So what of its hotly anticipated sequel, Clockwork City? Well, we have the same mix that went into the first novel. London, Armitage and the Dog head of to London, UK, on a case which involves a lot more demons, deities, and this time, faerie gangs who control the city’s underworld.

Once again this is a madcap tale, but I found it lost something in it’s transition to the UK. Personally, perhaps because at one point the South African police really did have an Occult Crimes division (albeit normal police officers investigating humans involved in various unsavoury activities), I felt the novel lost a bit of it’s unique sparkle.

More critically, however, was a repeat of my criticism of the first book. I just feel the author squeezed too much into this novel. At no point was the story given time to breath, there’s just too much going on; if I’m honest, reading this book, I kinda came away feeling exhausted.

This is still a good book and the series is certainly original. No doubt there will be a third in the series and I will definitely give it a read. But I would advise the author to slow it all down a touch, focus the story more and not feel the need to cram so many supernatural beings and events into one tale.

3 out of 5 stars 

Thursday, 7 June 2018

Rogue by J. B. Turner

Rogue is a high-octane thriller in the style of the Bourne films. If you like that kind of book or film, then you’re sure to like this. Nathan Stone was killed in action while serving with the CIA. At least that’s what everyone thought. In reality, he was whisked away by a semi-private concern, The Commission, an organisation sponsored by shady billionaires and run by former black ops military officers. He’s now an assassin tasked with eliminating people deemed to be a threat to vital American interests. There’s a kill list of Commission targets and an up and coming US Senator, Brad Crichton, is on it. Stone is tasked with doing the deed, but things get complicated.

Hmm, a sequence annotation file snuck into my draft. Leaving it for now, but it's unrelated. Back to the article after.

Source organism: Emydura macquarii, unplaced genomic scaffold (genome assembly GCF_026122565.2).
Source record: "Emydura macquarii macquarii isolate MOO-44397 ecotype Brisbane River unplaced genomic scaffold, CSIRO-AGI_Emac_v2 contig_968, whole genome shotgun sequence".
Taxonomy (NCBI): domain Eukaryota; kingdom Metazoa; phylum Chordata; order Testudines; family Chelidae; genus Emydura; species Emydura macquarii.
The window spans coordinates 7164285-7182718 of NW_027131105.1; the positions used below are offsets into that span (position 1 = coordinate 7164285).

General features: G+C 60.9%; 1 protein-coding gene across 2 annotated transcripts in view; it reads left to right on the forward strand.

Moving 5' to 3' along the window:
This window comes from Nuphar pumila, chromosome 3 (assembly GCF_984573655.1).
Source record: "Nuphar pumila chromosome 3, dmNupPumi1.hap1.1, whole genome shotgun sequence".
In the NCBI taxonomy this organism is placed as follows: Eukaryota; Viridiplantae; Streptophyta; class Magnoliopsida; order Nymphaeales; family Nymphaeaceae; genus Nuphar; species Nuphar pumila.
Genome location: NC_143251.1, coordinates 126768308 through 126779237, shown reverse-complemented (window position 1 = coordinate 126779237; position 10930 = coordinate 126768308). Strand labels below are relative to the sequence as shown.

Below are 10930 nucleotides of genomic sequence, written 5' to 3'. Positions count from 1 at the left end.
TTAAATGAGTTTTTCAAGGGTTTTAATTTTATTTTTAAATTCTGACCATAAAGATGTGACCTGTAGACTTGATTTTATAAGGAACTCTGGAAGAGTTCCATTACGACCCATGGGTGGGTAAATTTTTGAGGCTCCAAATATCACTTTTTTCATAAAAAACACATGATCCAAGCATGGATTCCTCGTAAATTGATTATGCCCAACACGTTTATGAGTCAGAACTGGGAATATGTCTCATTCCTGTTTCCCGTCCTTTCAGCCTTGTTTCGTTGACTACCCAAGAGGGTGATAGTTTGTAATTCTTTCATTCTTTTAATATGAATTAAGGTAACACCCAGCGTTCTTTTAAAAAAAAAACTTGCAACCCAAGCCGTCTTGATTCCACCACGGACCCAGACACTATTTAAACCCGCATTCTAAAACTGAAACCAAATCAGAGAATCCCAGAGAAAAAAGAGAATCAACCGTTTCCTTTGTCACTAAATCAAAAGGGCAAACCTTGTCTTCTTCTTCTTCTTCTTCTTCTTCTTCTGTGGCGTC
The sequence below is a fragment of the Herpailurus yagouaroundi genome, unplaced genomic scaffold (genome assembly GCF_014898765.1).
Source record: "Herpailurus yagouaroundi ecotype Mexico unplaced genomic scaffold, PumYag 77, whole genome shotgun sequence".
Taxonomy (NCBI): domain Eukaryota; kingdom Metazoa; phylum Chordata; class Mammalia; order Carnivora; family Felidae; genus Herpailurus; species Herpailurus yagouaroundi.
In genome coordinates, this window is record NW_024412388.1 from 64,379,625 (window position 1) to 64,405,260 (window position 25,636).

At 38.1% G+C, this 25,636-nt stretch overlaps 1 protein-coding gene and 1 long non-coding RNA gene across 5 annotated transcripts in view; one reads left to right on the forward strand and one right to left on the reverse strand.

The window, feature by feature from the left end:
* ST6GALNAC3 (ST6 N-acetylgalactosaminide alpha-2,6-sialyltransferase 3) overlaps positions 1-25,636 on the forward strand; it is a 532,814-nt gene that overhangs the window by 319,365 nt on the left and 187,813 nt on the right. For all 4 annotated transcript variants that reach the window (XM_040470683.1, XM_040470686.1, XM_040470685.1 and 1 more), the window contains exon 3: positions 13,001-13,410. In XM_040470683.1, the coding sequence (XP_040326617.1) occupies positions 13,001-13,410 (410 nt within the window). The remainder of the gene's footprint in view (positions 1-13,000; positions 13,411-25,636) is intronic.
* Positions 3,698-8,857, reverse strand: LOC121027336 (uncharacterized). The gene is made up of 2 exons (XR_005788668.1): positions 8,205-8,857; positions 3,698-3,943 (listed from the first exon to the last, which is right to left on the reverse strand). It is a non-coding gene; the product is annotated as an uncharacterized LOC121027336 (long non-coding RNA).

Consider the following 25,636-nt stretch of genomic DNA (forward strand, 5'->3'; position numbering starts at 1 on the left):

The premise of this book in many ways is of its time. The Commission is not a government agency, though it receives tacit support from The Pentagon. As such, it’s a product of “The Deep State”. The term “Deep State” originated in Turkey (and to a lesser extent, the former Soviet Union) and refers to the idea that powerful interests in the military, security services, civil service and/or establishments exert undemocratic control and undermine the elected civilian leadership. The term was never used in a western context until recently, but post-election of Donald Trump, it’s gained currency. Supporters of Trump argue that his Presidency has been undermined from the beginning and point to a deep state conspiracy behind the allegations his election campaign conspired with Russia to discredit Hillary Clinton. 

In Rogue, Brad Crichton is a charismatic senator tipped as Presidential material. He’s a committed isolationist, a man sceptical of US involvement in foreign interventions. He’s also a believer in fiscal responsibility, a man likely to want to look again at those bloated defence budgets. Seeing his potential to win his party’s nomination and then the White House, the commission deem him a national security risk. Crichton comes across here as a combination of JFK and Trump - young, charismatic, good looking and a senator, reflecting Kennedy; an isolationist sceptical of US involvement abroad, reflecting Trump (at least his positions on the campaign trail). Indeed, Trump supporters argue this is one of the reasons the alleged deep state are attempting to undermine his presidency. Of course, it’s worth noting that some of those who believe the Kennedy conspiracy theories argue he was an isolationist too, that he was on the verge of ending the Vietnam war, a move which supposedly triggered his assassination. So maybe the author’s inspiration for Crichton was wholly Kennedy.